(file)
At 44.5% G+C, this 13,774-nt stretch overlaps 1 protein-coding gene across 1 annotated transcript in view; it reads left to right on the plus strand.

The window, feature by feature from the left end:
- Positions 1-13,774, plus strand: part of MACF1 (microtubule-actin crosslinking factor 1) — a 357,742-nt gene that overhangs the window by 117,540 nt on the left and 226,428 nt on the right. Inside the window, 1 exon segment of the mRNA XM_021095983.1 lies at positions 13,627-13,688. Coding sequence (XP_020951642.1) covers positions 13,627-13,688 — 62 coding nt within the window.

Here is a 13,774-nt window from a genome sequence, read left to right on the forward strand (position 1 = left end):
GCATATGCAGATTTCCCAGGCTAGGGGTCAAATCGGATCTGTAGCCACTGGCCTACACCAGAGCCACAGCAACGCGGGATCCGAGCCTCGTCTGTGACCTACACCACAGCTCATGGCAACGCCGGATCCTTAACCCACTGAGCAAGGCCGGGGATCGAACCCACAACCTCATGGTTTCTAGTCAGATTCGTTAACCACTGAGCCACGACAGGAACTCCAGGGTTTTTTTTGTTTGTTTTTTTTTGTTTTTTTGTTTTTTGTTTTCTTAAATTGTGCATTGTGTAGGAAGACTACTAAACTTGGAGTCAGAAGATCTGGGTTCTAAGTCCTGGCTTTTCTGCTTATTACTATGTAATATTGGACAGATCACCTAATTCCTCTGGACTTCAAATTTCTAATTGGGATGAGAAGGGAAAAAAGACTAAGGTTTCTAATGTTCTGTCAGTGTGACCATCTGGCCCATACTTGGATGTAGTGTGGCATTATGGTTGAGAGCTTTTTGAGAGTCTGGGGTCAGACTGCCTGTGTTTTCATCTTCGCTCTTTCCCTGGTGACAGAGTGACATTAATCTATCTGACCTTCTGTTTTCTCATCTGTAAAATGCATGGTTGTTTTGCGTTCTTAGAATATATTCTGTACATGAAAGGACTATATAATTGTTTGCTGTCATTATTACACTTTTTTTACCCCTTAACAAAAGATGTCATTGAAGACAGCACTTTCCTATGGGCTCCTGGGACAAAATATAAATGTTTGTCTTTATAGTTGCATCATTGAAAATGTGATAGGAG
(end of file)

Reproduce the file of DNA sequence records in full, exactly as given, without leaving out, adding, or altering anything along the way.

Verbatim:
At 44.5% G+C, this 13,774-nt stretch overlaps 1 protein-coding gene across 1 annotated transcript in view; it reads left to right on the plus strand.

The window, feature by feature from the left end:
- Positions 1-13,774, plus strand: part of MACF1 (microtubule-actin crosslinking factor 1) — a 357,742-nt gene that overhangs the window by 117,540 nt on the left and 226,428 nt on the right. Inside the window, 1 exon segment of the mRNA XM_021095983.1 lies at positions 13,627-13,688. Coding sequence (XP_020951642.1) covers positions 13,627-13,688 — 62 coding nt within the window.

Here is a 13,774-nt window from a genome sequence, read left to right on the forward strand (position 1 = left end):
GCATATGCAGATTTCCCAGGCTAGGGGTCAAATCGGATCTGTAGCCACTGGCCTACACCAGAGCCACAGCAACGCGGGATCCGAGCCTCGTCTGTGACCTACACCACAGCTCATGGCAACGCCGGATCCTTAACCCACTGAGCAAGGCCGGGGATCGAACCCACAACCTCATGGTTTCTAGTCAGATTCGTTAACCACTGAGCCACGACAGGAACTCCAGGGTTTTTTTTGTTTGTTTTTTTTTGTTTTTTTGTTTTTTGTTTTCTTAAATTGTGCATTGTGTAGGAAGACTACTAAACTTGGAGTCAGAAGATCTGGGTTCTAAGTCCTGGCTTTTCTGCTTATTACTATGTAATATTGGACAGATCACCTAATTCCTCTGGACTTCAAATTTCTAATTGGGATGAGAAGGGAAAAAAGACTAAGGTTTCTAATGTTCTGTCAGTGTGACCATCTGGCCCATACTTGGATGTAGTGTGGCATTATGGTTGAGAGCTTTTTGAGAGTCTGGGGTCAGACTGCCTGTGTTTTCATCTTCGCTCTTTCCCTGGTGACAGAGTGACATTAATCTATCTGACCTTCTGTTTTCTCATCTGTAAAATGCATGGTTGTTTTGCGTTCTTAGAATATATTCTGTACATGAAAGGACTATATAATTGTTTGCTGTCATTATTACACTTTTTTTACCCCTTAACAAAAGATGTCATTGAAGACAGCACTTTCCTATGGGCTCCTGGGACAAAATATAAATGTTTGTCTTTATAGTTGCATCATTGAAAATGTGATAGGAG